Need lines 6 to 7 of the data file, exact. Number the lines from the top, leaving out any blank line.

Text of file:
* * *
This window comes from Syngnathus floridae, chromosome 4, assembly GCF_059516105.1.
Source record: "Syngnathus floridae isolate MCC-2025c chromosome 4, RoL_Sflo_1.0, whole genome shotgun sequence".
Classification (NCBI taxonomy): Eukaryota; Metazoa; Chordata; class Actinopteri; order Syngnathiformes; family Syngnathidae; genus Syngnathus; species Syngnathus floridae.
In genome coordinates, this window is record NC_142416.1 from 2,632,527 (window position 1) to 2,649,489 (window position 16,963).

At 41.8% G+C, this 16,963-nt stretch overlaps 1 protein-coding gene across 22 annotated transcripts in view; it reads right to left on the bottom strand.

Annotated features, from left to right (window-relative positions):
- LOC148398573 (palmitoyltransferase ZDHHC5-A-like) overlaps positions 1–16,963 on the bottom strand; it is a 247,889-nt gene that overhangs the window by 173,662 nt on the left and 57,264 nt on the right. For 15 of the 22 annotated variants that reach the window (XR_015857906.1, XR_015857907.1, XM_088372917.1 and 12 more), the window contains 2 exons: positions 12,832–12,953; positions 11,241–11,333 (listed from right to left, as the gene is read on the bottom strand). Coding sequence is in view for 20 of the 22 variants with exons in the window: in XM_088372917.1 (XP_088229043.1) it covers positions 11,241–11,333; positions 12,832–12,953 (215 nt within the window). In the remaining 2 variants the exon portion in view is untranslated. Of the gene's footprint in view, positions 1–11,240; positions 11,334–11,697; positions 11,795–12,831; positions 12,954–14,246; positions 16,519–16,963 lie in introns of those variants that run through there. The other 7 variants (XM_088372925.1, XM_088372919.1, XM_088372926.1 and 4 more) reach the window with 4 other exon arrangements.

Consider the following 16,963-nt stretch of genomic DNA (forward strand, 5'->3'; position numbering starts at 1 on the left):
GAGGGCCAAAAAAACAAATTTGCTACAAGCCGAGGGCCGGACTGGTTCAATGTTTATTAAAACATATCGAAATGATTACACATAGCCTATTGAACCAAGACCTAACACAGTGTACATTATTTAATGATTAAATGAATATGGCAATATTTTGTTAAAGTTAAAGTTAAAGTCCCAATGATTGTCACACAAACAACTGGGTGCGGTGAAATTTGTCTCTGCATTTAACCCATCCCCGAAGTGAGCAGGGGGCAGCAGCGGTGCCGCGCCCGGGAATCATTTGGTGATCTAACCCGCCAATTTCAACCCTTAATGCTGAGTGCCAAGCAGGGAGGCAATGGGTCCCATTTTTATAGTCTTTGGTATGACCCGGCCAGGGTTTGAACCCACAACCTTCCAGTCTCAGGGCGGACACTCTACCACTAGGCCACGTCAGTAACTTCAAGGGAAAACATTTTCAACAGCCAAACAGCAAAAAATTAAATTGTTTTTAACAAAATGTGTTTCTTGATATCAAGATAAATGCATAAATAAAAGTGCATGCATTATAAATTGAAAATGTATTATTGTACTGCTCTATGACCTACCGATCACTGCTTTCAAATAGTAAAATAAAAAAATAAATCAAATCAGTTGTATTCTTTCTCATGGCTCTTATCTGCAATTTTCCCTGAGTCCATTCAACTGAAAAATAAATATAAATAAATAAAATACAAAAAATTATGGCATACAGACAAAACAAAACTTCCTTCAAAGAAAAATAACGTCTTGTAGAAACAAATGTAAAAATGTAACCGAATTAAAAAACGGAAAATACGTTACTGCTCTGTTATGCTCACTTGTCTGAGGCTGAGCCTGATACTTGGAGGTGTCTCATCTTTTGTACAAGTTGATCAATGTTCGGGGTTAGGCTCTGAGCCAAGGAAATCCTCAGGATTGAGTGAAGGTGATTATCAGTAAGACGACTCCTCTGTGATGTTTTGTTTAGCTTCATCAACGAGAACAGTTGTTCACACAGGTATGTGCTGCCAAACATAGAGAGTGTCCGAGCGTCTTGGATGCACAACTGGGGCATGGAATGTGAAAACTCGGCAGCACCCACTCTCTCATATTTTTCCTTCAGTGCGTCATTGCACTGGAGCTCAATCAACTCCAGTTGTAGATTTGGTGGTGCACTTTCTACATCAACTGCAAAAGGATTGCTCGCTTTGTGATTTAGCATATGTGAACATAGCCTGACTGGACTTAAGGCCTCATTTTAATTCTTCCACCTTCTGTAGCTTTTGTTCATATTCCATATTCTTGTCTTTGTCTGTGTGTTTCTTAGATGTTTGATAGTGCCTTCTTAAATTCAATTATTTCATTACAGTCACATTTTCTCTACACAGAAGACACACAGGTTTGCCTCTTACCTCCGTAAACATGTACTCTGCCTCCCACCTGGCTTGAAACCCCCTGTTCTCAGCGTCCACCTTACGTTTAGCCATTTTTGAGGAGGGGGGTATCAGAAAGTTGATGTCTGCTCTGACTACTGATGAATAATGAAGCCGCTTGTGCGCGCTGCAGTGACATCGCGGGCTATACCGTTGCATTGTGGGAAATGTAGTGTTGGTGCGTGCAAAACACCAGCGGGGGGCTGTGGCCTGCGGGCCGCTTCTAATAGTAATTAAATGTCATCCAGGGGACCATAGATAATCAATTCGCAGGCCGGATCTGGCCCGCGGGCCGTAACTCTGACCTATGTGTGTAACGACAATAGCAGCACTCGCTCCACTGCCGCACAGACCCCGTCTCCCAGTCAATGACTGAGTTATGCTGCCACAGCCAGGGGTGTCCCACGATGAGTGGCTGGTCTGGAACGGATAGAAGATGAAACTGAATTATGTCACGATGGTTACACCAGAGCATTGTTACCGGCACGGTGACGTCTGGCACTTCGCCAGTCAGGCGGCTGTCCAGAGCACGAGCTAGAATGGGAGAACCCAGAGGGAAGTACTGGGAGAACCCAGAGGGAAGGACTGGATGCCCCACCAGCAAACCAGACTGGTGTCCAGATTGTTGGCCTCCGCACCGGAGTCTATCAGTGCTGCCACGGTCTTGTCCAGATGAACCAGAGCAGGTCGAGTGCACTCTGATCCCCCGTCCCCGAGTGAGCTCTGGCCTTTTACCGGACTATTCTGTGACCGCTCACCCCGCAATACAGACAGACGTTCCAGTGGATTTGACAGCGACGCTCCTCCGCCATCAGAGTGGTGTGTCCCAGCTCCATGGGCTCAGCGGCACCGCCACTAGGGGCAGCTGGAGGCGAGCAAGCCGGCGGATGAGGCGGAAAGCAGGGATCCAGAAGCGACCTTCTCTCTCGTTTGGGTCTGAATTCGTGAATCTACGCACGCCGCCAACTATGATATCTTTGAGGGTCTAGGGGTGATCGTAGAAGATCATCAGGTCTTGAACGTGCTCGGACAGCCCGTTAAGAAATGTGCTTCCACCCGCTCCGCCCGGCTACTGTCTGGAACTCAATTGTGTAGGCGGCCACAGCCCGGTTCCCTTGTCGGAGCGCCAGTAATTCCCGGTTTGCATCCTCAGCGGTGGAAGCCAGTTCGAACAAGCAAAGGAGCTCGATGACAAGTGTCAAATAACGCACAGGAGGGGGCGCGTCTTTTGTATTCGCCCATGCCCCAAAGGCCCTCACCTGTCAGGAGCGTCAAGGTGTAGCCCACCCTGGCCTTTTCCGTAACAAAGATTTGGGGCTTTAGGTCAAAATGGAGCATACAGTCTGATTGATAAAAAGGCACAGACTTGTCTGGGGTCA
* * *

Annotated features, from left to right (window-relative positions):
- LOC148398573 (palmitoyltransferase ZDHHC5-A-like) overlaps positions 1–16,963 on the bottom strand; it is a 247,889-nt gene that overhangs the window by 173,662 nt on the left and 57,264 nt on the right. For 15 of the 22 annotated variants that reach the window (XR_015857906.1, XR_015857907.1, XM_088372917.1 and 12 more), the window contains 2 exons: positions 12,832–12,953; positions 11,241–11,333 (listed from right to left, as the gene is read on the bottom strand). Coding sequence is in view for 20 of the 22 variants with exons in the window: in XM_088372917.1 (XP_088229043.1) it covers positions 11,241–11,333; positions 12,832–12,953 (215 nt within the window). In the remaining 2 variants the exon portion in view is untranslated. Of the gene's footprint in view, positions 1–11,240; positions 11,334–11,697; positions 11,795–12,831; positions 12,954–14,246; positions 16,519–16,963 lie in introns of those variants that run through there. The other 7 variants (XM_088372925.1, XM_088372919.1, XM_088372926.1 and 4 more) reach the window with 4 other exon arrangements.